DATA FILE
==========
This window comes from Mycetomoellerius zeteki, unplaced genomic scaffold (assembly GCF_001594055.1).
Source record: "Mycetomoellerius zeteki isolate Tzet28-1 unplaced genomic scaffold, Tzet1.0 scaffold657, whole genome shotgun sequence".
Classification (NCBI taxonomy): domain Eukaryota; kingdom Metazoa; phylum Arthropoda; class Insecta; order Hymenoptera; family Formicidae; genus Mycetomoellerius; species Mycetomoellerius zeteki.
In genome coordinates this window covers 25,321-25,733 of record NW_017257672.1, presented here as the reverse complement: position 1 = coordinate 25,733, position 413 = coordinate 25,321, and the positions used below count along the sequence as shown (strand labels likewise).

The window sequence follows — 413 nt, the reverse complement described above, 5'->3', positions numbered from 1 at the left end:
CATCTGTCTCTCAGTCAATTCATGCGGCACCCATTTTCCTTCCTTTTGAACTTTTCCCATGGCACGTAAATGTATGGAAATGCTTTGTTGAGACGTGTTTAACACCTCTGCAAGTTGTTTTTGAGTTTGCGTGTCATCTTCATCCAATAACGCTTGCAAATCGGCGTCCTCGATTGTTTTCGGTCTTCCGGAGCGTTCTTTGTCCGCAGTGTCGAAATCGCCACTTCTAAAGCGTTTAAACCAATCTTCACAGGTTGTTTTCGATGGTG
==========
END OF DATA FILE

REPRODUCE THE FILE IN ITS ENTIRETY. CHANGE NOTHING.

This window comes from Mycetomoellerius zeteki, unplaced genomic scaffold (assembly GCF_001594055.1).
Source record: "Mycetomoellerius zeteki isolate Tzet28-1 unplaced genomic scaffold, Tzet1.0 scaffold657, whole genome shotgun sequence".
Classification (NCBI taxonomy): domain Eukaryota; kingdom Metazoa; phylum Arthropoda; class Insecta; order Hymenoptera; family Formicidae; genus Mycetomoellerius; species Mycetomoellerius zeteki.
In genome coordinates this window covers 25,321-25,733 of record NW_017257672.1, presented here as the reverse complement: position 1 = coordinate 25,733, position 413 = coordinate 25,321, and the positions used below count along the sequence as shown (strand labels likewise).

The window sequence follows — 413 nt, the reverse complement described above, 5'->3', positions numbered from 1 at the left end:
CATCTGTCTCTCAGTCAATTCATGCGGCACCCATTTTCCTTCCTTTTGAACTTTTCCCATGGCACGTAAATGTATGGAAATGCTTTGTTGAGACGTGTTTAACACCTCTGCAAGTTGTTTTTGAGTTTGCGTGTCATCTTCATCCAATAACGCTTGCAAATCGGCGTCCTCGATTGTTTTCGGTCTTCCGGAGCGTTCTTTGTCCGCAGTGTCGAAATCGCCACTTCTAAAGCGTTTAAACCAATCTTCACAGGTTGTTTTCGATGGTG